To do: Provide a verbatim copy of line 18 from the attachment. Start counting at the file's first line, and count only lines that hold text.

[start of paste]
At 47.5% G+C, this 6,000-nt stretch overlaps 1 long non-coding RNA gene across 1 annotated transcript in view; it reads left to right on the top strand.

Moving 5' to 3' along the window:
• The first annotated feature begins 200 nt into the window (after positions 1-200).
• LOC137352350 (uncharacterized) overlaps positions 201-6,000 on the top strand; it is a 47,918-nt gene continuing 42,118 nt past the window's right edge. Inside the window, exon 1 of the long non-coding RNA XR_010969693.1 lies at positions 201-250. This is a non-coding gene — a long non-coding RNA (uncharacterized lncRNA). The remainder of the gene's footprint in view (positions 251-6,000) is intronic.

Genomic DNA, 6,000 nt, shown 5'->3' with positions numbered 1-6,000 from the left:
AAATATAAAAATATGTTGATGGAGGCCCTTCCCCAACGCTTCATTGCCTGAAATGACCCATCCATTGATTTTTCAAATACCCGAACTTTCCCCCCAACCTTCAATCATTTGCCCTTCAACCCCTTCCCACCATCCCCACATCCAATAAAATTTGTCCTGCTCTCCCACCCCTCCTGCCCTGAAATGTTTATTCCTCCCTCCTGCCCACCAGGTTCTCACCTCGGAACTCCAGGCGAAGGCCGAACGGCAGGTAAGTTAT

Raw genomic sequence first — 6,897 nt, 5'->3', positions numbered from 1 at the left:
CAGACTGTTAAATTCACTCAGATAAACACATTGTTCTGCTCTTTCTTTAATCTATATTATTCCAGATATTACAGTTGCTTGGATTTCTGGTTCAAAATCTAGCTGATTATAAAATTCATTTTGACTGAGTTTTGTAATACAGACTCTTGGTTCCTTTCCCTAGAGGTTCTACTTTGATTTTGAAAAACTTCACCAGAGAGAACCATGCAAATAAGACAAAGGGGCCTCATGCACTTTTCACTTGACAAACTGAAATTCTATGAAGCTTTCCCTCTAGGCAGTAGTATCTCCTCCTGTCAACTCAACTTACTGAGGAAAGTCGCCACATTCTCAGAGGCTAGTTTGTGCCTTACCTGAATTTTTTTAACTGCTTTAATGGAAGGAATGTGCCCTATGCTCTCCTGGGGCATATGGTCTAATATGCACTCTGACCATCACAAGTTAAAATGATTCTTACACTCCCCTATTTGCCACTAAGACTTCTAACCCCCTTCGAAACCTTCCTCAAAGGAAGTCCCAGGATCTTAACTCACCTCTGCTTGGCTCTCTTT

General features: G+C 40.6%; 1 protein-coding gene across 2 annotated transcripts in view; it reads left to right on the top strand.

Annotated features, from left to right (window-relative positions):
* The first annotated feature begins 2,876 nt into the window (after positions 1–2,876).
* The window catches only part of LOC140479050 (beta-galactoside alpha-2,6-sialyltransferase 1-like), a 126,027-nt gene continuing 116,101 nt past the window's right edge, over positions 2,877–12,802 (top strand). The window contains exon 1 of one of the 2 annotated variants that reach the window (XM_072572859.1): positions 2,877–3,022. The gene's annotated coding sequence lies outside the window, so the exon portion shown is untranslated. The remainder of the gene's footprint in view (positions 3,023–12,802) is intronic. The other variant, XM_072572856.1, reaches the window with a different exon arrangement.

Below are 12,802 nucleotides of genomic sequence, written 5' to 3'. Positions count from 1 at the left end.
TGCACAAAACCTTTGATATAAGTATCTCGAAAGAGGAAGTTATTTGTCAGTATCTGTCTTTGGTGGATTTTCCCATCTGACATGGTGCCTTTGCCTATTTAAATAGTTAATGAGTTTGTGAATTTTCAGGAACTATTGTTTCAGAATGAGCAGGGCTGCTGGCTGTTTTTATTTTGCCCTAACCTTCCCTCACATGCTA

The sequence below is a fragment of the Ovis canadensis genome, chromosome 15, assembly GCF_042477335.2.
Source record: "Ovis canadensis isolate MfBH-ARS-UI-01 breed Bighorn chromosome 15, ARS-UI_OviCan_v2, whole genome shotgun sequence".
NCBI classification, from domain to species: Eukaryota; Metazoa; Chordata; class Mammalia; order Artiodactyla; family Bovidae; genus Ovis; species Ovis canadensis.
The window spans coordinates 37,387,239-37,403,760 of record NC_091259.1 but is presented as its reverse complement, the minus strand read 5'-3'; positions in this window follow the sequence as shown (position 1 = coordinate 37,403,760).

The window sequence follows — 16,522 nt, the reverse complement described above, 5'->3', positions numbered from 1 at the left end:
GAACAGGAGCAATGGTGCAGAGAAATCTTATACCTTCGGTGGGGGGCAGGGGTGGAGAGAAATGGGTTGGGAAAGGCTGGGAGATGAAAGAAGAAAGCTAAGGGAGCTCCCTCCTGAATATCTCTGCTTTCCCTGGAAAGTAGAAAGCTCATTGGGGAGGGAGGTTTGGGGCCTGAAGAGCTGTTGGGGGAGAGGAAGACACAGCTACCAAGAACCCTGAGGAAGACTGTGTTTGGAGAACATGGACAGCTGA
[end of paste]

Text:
The window spans coordinates 37,387,239-37,403,760 of record NC_091259.1 but is presented as its reverse complement, the minus strand read 5'-3'; positions in this window follow the sequence as shown (position 1 = coordinate 37,403,760).